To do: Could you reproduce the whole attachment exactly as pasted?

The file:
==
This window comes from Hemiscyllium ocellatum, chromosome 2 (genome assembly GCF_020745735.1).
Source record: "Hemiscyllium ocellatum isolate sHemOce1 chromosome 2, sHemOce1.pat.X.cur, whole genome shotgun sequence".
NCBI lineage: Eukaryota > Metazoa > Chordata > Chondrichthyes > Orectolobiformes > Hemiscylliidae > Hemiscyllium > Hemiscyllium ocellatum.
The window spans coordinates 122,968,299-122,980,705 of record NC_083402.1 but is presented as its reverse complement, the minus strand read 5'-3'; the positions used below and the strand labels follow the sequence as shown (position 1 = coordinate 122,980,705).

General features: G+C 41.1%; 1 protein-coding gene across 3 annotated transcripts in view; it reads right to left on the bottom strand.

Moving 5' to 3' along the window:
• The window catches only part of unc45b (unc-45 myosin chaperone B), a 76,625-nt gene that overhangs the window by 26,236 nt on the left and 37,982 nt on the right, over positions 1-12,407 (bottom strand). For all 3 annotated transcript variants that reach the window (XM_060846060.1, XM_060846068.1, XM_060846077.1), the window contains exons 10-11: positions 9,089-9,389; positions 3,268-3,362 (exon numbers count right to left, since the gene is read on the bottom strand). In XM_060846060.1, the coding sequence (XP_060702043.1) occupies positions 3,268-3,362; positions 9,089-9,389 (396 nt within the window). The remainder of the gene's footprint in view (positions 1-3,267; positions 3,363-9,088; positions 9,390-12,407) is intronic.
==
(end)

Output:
This window comes from Hemiscyllium ocellatum, chromosome 2 (genome assembly GCF_020745735.1).
Source record: "Hemiscyllium ocellatum isolate sHemOce1 chromosome 2, sHemOce1.pat.X.cur, whole genome shotgun sequence".
NCBI lineage: Eukaryota > Metazoa > Chordata > Chondrichthyes > Orectolobiformes > Hemiscylliidae > Hemiscyllium > Hemiscyllium ocellatum.
The window spans coordinates 122,968,299-122,980,705 of record NC_083402.1 but is presented as its reverse complement, the minus strand read 5'-3'; the positions used below and the strand labels follow the sequence as shown (position 1 = coordinate 122,980,705).

General features: G+C 41.1%; 1 protein-coding gene across 3 annotated transcripts in view; it reads right to left on the bottom strand.

Moving 5' to 3' along the window:
• The window catches only part of unc45b (unc-45 myosin chaperone B), a 76,625-nt gene that overhangs the window by 26,236 nt on the left and 37,982 nt on the right, over positions 1-12,407 (bottom strand). For all 3 annotated transcript variants that reach the window (XM_060846060.1, XM_060846068.1, XM_060846077.1), the window contains exons 10-11: positions 9,089-9,389; positions 3,268-3,362 (exon numbers count right to left, since the gene is read on the bottom strand). In XM_060846060.1, the coding sequence (XP_060702043.1) occupies positions 3,268-3,362; positions 9,089-9,389 (396 nt within the window). The remainder of the gene's footprint in view (positions 1-3,267; positions 3,363-9,088; positions 9,390-12,407) is intronic.